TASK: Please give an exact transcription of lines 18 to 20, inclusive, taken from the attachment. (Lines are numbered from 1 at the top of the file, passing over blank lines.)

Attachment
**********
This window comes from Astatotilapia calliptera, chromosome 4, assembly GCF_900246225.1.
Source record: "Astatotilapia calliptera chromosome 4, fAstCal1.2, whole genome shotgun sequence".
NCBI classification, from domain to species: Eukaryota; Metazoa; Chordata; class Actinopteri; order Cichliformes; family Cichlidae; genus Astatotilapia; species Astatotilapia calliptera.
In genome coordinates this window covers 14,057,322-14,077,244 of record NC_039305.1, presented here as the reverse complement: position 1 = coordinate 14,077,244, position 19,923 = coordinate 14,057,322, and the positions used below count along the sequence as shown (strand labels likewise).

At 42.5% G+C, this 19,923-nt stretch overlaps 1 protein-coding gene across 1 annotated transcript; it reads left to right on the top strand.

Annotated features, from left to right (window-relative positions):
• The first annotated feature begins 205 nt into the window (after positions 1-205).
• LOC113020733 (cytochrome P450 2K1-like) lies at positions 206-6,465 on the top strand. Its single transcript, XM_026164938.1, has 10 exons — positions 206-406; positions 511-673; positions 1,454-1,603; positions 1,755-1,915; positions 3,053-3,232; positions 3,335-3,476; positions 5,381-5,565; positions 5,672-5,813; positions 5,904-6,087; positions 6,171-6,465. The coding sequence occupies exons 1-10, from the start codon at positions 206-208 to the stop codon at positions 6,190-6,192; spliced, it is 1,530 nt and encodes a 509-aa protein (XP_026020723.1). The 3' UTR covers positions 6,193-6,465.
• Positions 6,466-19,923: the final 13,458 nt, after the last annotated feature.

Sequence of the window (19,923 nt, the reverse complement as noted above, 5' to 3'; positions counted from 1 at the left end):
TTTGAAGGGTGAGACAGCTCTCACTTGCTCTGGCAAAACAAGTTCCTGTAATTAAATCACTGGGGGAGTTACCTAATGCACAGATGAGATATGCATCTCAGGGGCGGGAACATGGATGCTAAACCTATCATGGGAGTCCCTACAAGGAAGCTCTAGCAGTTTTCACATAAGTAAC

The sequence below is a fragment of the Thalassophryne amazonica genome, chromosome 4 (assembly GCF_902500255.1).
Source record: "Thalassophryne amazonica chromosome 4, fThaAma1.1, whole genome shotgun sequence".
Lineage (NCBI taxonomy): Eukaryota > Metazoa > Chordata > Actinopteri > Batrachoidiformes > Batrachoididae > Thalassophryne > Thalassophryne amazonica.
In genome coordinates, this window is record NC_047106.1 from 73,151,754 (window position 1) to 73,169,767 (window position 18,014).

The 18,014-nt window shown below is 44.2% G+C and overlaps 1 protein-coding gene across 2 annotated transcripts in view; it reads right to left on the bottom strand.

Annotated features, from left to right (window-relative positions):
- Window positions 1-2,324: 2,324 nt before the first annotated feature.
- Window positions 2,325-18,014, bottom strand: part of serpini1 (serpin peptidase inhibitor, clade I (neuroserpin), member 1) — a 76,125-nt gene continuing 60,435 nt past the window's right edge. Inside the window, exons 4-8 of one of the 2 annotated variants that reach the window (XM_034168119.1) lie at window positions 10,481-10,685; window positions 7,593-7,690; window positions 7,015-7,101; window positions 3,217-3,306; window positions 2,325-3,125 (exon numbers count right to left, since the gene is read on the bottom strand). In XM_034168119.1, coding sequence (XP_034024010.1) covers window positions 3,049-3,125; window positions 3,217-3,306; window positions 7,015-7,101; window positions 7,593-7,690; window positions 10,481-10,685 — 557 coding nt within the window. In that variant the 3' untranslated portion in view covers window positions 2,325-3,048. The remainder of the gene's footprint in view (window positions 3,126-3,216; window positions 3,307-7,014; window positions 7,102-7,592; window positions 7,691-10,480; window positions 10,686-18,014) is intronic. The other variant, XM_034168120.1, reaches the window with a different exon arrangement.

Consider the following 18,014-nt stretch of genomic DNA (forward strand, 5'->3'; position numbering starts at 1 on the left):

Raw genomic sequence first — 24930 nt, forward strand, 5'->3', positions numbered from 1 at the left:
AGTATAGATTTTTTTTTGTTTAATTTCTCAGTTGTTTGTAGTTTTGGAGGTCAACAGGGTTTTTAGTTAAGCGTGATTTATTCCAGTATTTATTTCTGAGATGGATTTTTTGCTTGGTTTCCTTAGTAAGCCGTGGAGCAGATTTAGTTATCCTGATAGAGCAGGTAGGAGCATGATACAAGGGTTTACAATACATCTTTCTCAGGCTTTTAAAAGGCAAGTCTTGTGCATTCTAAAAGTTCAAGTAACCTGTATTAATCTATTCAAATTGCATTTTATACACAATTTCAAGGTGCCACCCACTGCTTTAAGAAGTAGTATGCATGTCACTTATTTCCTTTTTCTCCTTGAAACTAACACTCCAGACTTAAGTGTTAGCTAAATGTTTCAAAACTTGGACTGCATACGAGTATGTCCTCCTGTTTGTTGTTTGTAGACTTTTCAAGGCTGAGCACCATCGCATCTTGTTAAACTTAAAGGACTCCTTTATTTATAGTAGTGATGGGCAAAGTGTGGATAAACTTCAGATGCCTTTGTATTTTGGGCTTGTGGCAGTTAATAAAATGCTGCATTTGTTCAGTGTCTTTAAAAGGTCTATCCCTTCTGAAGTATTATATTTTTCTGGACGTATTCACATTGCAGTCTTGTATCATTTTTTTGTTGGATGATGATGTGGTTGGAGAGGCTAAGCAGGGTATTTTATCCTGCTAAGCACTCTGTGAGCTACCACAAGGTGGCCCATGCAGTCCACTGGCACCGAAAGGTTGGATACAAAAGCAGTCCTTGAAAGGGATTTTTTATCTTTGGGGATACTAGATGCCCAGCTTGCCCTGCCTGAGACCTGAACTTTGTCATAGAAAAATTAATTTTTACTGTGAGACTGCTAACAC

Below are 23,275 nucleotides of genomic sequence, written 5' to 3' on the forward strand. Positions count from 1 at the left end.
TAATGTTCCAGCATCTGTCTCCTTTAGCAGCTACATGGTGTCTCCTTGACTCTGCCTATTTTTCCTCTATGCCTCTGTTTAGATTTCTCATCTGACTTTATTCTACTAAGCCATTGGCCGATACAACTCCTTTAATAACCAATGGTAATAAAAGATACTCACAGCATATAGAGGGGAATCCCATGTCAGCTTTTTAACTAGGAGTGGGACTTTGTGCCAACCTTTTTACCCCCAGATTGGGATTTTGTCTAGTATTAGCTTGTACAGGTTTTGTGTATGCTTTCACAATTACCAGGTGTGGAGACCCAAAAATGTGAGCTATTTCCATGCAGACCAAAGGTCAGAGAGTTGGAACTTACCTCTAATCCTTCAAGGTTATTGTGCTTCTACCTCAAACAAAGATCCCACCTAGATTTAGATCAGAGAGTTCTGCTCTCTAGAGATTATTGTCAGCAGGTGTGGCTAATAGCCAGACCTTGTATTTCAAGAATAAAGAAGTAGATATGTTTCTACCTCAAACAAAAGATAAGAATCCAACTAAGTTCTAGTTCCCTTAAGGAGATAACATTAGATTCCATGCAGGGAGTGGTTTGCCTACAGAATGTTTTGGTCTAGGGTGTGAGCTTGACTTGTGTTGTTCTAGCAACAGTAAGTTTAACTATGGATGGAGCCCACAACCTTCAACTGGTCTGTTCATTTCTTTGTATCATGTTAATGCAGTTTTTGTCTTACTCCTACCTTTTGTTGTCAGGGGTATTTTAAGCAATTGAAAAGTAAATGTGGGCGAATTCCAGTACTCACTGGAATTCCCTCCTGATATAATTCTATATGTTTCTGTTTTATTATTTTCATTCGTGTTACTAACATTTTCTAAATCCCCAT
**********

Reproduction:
- Window positions 1-2,324: 2,324 nt before the first annotated feature.
- Window positions 2,325-18,014, bottom strand: part of serpini1 (serpin peptidase inhibitor, clade I (neuroserpin), member 1) — a 76,125-nt gene continuing 60,435 nt past the window's right edge. Inside the window, exons 4-8 of one of the 2 annotated variants that reach the window (XM_034168119.1) lie at window positions 10,481-10,685; window positions 7,593-7,690; window positions 7,015-7,101; window positions 3,217-3,306; window positions 2,325-3,125 (exon numbers count right to left, since the gene is read on the bottom strand). In XM_034168119.1, coding sequence (XP_034024010.1) covers window positions 3,049-3,125; window positions 3,217-3,306; window positions 7,015-7,101; window positions 7,593-7,690; window positions 10,481-10,685 — 557 coding nt within the window. In that variant the 3' untranslated portion in view covers window positions 2,325-3,048. The remainder of the gene's footprint in view (window positions 3,126-3,216; window positions 3,307-7,014; window positions 7,102-7,592; window positions 7,691-10,480; window positions 10,686-18,014) is intronic. The other variant, XM_034168120.1, reaches the window with a different exon arrangement.

Consider the following 18,014-nt stretch of genomic DNA (forward strand, 5'->3'; position numbering starts at 1 on the left):